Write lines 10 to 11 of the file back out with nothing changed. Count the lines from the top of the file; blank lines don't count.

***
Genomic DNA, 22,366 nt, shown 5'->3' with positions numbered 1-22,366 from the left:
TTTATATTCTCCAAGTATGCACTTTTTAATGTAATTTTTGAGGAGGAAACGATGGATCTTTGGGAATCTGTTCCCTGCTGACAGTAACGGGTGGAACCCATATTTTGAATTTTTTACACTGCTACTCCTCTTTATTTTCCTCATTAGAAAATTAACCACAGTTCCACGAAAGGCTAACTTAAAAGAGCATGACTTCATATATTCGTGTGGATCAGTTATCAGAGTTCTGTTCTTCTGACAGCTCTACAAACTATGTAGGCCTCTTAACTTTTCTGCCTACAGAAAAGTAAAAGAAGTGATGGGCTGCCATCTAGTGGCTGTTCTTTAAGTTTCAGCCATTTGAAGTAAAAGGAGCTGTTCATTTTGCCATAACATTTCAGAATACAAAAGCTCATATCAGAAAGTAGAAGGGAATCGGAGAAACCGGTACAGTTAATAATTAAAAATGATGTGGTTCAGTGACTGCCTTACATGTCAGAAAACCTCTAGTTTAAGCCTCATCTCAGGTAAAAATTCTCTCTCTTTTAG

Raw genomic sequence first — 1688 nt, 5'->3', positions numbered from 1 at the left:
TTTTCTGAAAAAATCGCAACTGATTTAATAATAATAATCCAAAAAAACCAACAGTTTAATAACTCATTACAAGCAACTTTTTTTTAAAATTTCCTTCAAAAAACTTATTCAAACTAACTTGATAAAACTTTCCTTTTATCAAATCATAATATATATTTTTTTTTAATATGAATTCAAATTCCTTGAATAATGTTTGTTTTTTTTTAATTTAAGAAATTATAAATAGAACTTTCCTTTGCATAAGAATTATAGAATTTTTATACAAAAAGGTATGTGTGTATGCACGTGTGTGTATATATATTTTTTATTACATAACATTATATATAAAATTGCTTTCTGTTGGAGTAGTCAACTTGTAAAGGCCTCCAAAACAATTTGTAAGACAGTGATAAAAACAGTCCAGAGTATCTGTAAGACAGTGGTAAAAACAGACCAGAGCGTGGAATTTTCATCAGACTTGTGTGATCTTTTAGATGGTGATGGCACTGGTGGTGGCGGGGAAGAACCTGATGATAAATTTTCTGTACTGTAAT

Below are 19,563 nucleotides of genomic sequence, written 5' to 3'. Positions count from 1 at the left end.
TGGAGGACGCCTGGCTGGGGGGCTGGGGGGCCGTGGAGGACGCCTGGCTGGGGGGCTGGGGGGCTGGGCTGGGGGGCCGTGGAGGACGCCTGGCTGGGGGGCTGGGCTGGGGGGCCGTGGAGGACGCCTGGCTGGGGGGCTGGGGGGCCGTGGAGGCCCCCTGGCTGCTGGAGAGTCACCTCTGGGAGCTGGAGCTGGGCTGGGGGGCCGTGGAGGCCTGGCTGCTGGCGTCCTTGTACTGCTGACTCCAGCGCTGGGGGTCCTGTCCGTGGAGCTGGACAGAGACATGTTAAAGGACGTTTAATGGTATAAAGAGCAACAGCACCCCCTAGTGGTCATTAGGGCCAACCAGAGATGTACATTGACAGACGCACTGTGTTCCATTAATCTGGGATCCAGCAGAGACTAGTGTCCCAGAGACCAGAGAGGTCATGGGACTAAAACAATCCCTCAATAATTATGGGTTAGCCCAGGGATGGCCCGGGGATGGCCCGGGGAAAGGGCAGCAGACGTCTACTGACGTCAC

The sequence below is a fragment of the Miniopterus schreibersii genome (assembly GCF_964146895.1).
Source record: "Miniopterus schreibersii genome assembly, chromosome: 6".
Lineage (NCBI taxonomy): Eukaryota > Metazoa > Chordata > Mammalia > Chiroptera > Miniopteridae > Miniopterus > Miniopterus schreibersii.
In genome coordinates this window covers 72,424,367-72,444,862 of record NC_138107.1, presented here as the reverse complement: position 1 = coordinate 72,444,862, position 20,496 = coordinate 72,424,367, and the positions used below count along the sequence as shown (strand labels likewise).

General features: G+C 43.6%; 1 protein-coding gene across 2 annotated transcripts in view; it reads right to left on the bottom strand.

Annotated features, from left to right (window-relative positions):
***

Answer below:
In genome coordinates this window covers 72,424,367-72,444,862 of record NC_138107.1, presented here as the reverse complement: position 1 = coordinate 72,444,862, position 20,496 = coordinate 72,424,367, and the positions used below count along the sequence as shown (strand labels likewise).

General features: G+C 43.6%; 1 protein-coding gene across 2 annotated transcripts in view; it reads right to left on the bottom strand.